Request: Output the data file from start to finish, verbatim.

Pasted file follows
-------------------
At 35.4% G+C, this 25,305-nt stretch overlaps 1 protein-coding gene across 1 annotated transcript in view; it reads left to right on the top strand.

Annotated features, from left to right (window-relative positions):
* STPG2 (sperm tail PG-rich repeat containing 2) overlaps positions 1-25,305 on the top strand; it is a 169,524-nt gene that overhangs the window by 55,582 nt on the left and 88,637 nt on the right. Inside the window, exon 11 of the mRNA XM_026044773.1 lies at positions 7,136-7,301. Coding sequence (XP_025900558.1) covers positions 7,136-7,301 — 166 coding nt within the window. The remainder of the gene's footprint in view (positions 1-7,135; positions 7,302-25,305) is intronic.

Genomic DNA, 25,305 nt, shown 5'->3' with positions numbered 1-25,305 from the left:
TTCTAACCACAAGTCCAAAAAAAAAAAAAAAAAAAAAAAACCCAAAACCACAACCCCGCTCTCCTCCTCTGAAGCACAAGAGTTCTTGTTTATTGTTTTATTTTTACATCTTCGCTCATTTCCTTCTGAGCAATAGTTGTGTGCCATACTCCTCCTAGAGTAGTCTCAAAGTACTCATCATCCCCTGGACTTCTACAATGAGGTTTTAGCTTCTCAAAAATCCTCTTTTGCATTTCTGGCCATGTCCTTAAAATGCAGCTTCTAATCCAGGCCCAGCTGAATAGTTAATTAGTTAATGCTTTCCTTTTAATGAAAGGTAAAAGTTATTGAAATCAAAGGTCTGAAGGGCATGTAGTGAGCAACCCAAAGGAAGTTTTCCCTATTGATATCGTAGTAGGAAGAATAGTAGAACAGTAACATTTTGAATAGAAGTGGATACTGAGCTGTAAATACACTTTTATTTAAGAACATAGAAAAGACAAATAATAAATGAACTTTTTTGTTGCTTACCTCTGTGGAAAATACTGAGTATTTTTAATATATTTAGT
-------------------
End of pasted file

At 35.4% G+C, this 25,305-nt stretch overlaps 1 protein-coding gene across 1 annotated transcript in view; it reads left to right on the top strand.

Annotated features, from left to right (window-relative positions):
* STPG2 (sperm tail PG-rich repeat containing 2) overlaps positions 1-25,305 on the top strand; it is a 169,524-nt gene that overhangs the window by 55,582 nt on the left and 88,637 nt on the right. Inside the window, exon 11 of the mRNA XM_026044773.1 lies at positions 7,136-7,301. Coding sequence (XP_025900558.1) covers positions 7,136-7,301 — 166 coding nt within the window. The remainder of the gene's footprint in view (positions 1-7,135; positions 7,302-25,305) is intronic.

Genomic DNA, 25,305 nt, shown 5'->3' with positions numbered 1-25,305 from the left:
TTCTAACCACAAGTCCAAAAAAAAAAAAAAAAAAAAAAAACCCAAAACCACAACCCCGCTCTCCTCCTCTGAAGCACAAGAGTTCTTGTTTATTGTTTTATTTTTACATCTTCGCTCATTTCCTTCTGAGCAATAGTTGTGTGCCATACTCCTCCTAGAGTAGTCTCAAAGTACTCATCATCCCCTGGACTTCTACAATGAGGTTTTAGCTTCTCAAAAATCCTCTTTTGCATTTCTGGCCATGTCCTTAAAATGCAGCTTCTAATCCAGGCCCAGCTGAATAGTTAATTAGTTAATGCTTTCCTTTTAATGAAAGGTAAAAGTTATTGAAATCAAAGGTCTGAAGGGCATGTAGTGAGCAACCCAAAGGAAGTTTTCCCTATTGATATCGTAGTAGGAAGAATAGTAGAACAGTAACATTTTGAATAGAAGTGGATACTGAGCTGTAAATACACTTTTATTTAAGAACATAGAAAAGACAAATAATAAATGAACTTTTTTGTTGCTTACCTCTGTGGAAAATACTGAGTATTTTTAATATATTTAGT